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“America Is Hard to See”

View of “America Is Hard to See,” Whitney Museum of American Art, 2015. Wallpaper: Donald Moffett, He Kills Me, 1987. On wall: David Salle, Splinter Man, 1982. © David Salle/ Licensed by VAGA, New York, NY. Photo: Chandra Glick.

TO MARK ITS MUCH-ANTICIPATED MOVE from Marcel Breuer’s uptown edifice to the Renzo Piano–designed building at the base of the High Line in the Meatpacking District, the Whitney Museum of American Art will present a banner exhibition of some six hundred artworks from the permanent collection, spanning from 1900 to today. Proposing a revised history of American art, “America Is Hard to See” mixes perennial favorites (Alexander Calder’s Circus, 1926–31; Edward Hopper’s Early Sunday Morning, 1930) with rarely seen works, such as an antilynching print José Clemente Orozco made while visiting the US in 1933 and a 1967 Vietnam War protest drawing by Judith Bernstein, in which military tombstones have been refashioned into phallic silhouettes crowned with American flags. And we see many genres and movements anew: Minimalism, for example, is not simply represented by the usual suspects; instead, works that traffic in illusion and optical trickery are mixed in with spare primary structures, and Donald Judd rubs elbows with David Novros and the little-known Thomas Downing.

As these inclusions suggest, the exhibition examines the fault lines and social conflicts within the country’s culture, as well as the aesthetic innovations of a diverse range of individual makers and movements. Divided into twenty-three sections, or “chapters,” unfolding in loosely chronological fashion throughout the approximately sixty-three thousand square feet of the new interior and exterior galleries, the show provides a more expansive display of the museum’s holdings than ever before possible.

Even the building’s transitional spaces will have art: On view will be Richard Artschwager’s site-specific project commissioned for Gansevoort Street, the final significant work the artist completed before his death in 2013. Situated within the museum’s four elevators, Six in Four offers a series of environments in which visitors feel as though they are confronting, standing on, or being contained by one of the six subjects Artschwager continually returned to throughout his career: a mirror, window, basket, door, rug, or table. This commission bespeaks the Whitney’s interest in testing the divide between art, design, and immersive experience.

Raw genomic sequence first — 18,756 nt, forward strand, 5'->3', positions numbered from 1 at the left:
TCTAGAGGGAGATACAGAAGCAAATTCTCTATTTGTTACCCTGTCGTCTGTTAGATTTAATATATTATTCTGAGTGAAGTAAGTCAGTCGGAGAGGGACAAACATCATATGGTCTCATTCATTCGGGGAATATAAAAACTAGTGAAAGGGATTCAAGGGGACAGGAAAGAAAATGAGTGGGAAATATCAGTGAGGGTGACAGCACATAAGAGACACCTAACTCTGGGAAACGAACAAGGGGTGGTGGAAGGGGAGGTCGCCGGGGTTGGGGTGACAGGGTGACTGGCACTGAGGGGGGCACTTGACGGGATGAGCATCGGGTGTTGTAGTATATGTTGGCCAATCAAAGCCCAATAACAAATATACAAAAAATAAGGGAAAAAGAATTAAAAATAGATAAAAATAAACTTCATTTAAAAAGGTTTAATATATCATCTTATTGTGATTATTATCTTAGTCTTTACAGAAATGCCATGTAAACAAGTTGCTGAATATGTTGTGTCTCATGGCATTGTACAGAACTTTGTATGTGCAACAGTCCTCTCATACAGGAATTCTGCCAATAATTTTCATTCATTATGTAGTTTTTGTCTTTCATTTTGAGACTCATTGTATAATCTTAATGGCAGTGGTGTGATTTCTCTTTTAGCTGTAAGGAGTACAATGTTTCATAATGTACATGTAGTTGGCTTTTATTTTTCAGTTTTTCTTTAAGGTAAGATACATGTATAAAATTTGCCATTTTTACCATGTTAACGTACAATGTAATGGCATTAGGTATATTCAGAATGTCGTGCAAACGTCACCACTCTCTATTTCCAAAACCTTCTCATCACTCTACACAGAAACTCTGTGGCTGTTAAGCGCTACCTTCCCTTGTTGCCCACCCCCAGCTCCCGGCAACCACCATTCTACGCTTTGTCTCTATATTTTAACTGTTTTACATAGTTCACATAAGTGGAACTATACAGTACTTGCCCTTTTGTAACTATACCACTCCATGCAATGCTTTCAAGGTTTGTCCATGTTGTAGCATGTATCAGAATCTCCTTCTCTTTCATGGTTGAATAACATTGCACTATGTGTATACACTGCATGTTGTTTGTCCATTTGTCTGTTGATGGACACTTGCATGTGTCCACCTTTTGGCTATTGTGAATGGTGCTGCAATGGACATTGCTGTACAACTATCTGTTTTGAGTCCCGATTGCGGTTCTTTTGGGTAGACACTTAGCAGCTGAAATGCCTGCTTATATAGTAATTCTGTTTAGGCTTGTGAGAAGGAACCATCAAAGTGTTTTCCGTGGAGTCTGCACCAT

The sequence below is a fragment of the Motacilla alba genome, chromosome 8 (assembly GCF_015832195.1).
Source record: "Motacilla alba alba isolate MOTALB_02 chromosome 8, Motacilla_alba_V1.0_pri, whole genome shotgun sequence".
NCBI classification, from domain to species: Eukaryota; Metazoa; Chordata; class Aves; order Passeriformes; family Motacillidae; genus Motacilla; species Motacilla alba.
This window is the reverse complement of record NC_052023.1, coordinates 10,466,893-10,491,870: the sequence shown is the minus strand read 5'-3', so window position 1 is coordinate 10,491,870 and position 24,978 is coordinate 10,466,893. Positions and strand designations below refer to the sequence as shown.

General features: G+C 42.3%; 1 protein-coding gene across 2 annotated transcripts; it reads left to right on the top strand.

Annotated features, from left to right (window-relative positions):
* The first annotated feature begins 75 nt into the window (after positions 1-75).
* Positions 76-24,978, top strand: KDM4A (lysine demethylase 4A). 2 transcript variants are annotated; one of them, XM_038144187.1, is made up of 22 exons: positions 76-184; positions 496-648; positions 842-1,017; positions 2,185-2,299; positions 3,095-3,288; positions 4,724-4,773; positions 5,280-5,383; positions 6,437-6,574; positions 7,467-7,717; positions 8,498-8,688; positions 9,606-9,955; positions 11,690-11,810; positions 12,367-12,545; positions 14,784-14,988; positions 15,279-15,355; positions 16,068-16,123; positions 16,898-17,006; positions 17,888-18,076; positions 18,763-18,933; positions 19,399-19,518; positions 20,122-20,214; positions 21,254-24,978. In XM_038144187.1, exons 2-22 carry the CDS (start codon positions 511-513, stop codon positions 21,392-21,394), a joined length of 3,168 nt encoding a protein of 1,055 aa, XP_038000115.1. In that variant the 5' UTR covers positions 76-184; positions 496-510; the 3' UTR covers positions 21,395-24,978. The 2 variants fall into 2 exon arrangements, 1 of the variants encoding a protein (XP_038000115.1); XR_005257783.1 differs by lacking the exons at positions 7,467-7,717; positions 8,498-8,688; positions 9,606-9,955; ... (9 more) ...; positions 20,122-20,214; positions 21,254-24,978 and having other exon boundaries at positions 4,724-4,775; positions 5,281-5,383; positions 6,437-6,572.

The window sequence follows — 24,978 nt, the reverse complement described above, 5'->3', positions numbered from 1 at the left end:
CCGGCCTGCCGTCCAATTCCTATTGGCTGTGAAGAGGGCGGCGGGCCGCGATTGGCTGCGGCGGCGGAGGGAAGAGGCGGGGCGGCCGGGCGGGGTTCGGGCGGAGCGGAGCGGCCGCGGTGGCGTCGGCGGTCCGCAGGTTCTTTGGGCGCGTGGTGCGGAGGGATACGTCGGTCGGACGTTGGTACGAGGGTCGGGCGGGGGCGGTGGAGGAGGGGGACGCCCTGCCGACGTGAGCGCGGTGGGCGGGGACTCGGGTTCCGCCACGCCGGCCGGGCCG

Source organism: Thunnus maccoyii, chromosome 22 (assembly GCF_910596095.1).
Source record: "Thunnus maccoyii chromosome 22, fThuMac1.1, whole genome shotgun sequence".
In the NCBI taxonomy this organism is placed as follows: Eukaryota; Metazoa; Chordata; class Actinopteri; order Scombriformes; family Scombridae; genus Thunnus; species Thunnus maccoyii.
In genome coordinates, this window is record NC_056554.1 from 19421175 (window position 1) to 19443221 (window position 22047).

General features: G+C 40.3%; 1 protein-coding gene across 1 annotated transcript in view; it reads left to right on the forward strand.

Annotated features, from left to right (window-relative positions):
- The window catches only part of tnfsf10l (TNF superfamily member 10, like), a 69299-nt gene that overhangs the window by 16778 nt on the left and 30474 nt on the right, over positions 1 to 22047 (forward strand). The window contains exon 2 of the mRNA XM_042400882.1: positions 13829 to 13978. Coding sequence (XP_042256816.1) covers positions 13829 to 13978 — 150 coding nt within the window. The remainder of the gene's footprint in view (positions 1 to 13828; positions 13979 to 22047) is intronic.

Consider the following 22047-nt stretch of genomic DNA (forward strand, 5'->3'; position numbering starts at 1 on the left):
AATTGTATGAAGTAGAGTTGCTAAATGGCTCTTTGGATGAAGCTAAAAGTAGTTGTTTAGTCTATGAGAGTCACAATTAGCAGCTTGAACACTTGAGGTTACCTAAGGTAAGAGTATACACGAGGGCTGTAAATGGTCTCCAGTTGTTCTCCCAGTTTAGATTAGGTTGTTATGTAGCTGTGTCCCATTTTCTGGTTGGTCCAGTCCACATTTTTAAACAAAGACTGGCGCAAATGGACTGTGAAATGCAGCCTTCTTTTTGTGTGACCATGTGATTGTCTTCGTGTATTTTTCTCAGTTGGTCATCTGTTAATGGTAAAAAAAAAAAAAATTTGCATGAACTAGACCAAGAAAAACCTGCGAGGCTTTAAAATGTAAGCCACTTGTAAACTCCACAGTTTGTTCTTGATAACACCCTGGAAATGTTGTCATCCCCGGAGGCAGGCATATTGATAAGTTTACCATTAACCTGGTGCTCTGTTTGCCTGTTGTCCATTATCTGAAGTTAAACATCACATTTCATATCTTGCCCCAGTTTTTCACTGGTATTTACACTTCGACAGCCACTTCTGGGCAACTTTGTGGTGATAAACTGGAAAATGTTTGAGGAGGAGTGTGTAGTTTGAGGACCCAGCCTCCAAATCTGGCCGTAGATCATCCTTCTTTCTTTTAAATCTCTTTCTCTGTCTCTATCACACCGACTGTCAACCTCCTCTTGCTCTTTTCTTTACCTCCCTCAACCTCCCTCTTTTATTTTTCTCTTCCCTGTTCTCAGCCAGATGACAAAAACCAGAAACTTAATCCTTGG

The Whitney’s move downtown is a return of sorts. The institution was established more than a century ago as a Greenwich Village exhibition space and studio club founded by the artist and collector Gertrude Vanderbilt Whitney; in a famous (and by now surely regretted) episode in 1929, New York’s Metropolitan Museum of Art refused Mrs. Whitney’s proposed gift of more than five hundred works by living American artists on the grounds of aesthetic inferiority, so she founded a stand-alone museum devoted to American modern art.

The new building’s inaugural exhibition takes its title from a 1951 poem by Robert Frost in which a bemused Christopher Columbus continually misrecognizes the land he is said to have discovered. In a different kind of poetic turn, the Met has now taken over the Whitney’s former home on Madison Avenue, where it plans to highlight modern and contemporary art—including works by some of the artists it once deemed unworthy of collecting. While America may be hard to see, its art is becoming ever more visible in New York.

Richard Meyer